ADDIS ABABA, Ethiopia (AP) — A Japanese official says an arms embargo on South Sudan is "not productive," even as the United States pushes Japan and other U.N Security Council members to impose one amid warnings of possible genocide.
Okamura Yoshifumi, special adviser to Japan's prime minister, spoke after visiting South Sudan, where Japan has 350 U.N. peacekeepers.
U.N. chief Ban Ki-moon this week said South Sudan will head toward genocide unless immediate action is taken on an arms embargo.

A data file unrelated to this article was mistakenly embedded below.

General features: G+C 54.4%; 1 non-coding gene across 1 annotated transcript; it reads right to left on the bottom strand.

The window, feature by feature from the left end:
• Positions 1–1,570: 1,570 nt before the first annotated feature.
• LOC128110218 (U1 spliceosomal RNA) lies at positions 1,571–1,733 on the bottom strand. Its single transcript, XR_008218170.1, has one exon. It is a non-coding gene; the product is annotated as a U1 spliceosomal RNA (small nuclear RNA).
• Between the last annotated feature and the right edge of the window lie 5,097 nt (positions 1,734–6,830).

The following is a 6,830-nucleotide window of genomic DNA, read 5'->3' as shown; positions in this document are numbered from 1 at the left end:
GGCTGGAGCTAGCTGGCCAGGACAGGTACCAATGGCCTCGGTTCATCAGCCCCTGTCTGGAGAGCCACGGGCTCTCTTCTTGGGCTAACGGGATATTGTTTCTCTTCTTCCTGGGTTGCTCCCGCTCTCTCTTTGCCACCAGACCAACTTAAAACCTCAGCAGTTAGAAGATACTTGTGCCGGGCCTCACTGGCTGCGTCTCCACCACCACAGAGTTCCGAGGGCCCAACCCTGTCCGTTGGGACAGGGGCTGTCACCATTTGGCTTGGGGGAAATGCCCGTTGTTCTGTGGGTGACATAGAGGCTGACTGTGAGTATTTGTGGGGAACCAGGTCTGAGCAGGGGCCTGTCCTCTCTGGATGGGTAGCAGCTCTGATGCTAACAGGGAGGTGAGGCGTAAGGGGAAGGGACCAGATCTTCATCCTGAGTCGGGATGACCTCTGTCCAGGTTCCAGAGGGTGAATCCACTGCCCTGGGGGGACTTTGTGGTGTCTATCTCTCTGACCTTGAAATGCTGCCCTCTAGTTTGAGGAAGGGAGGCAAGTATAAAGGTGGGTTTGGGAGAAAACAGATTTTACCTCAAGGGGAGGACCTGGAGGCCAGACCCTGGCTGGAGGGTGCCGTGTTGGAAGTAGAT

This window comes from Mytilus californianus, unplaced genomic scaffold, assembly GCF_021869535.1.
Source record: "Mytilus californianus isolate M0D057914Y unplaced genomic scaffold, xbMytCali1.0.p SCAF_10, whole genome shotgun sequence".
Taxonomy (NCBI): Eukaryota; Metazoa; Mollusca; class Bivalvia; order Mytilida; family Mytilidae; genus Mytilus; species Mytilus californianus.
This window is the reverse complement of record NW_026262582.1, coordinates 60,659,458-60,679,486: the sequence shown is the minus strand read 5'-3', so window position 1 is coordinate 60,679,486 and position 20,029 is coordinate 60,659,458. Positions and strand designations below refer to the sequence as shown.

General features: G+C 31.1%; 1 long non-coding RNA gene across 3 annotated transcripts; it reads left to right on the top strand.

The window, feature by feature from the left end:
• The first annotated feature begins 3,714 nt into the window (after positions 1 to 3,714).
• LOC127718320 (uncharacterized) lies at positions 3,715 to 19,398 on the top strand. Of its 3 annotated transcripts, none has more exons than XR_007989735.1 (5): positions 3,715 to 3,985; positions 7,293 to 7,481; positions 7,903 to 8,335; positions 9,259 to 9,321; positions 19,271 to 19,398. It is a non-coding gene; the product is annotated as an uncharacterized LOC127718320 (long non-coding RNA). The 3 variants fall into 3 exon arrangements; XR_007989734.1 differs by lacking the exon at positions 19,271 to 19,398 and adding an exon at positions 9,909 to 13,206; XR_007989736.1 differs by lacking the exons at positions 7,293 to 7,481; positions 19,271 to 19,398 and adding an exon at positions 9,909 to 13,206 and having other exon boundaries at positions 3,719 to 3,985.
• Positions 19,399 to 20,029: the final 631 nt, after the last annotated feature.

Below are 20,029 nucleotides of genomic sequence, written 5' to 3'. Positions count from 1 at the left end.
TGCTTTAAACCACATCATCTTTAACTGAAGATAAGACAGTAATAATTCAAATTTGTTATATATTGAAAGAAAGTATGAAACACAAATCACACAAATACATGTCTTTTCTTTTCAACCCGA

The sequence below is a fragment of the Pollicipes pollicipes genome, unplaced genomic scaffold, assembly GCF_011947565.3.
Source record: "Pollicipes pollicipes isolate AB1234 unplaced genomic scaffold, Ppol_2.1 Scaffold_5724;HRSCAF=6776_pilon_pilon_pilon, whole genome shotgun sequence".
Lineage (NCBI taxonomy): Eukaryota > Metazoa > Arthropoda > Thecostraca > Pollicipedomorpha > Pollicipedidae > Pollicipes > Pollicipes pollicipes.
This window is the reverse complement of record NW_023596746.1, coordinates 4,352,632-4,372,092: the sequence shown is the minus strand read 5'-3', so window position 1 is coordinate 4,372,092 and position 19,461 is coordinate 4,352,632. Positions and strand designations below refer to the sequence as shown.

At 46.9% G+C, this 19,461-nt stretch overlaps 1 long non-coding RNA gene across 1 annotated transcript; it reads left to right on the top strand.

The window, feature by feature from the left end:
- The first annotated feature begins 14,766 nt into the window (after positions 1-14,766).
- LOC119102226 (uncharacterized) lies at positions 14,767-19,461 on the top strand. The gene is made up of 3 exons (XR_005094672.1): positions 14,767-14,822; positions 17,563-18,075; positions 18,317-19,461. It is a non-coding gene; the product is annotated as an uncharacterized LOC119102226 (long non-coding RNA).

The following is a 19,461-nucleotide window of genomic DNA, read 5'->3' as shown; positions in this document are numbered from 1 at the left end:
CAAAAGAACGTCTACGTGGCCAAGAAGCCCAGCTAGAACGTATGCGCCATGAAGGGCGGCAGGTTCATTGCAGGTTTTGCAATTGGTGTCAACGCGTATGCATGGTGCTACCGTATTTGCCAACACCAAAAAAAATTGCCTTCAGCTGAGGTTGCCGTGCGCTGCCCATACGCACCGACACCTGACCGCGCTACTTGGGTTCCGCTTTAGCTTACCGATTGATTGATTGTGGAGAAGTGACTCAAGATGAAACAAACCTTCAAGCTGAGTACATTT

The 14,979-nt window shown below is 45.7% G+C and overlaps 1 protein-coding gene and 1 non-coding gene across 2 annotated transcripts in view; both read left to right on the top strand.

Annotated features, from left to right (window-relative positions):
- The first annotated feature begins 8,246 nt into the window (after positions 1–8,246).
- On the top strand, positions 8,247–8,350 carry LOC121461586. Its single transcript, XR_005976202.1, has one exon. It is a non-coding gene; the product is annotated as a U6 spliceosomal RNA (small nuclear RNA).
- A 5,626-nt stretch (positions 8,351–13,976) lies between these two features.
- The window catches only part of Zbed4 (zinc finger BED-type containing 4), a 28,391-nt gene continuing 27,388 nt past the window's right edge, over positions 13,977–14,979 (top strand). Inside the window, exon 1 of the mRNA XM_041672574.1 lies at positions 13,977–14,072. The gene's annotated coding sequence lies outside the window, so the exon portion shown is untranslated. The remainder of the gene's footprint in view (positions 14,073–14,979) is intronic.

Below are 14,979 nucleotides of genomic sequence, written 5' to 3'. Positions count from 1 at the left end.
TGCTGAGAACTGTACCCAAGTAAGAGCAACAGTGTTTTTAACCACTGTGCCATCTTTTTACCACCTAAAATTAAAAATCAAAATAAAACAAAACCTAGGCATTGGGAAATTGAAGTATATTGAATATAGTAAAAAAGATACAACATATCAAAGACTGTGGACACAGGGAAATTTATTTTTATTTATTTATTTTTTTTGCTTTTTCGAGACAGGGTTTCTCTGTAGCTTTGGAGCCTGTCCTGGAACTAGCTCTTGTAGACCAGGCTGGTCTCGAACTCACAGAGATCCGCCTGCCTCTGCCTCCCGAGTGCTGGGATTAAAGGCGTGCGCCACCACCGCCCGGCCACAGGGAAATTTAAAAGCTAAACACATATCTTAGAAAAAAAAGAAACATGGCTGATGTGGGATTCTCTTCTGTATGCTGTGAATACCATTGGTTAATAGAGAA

U.S. Ambassador Samantha Power has said the council will vote on a sanctions resolution by the end of the year, but she has expressed frustration with Japan and other council members for their lack of support.
Yoshifumi says that while regional powers are seeking a solution, "Japan supports actions, not sanctions, on South Sudan."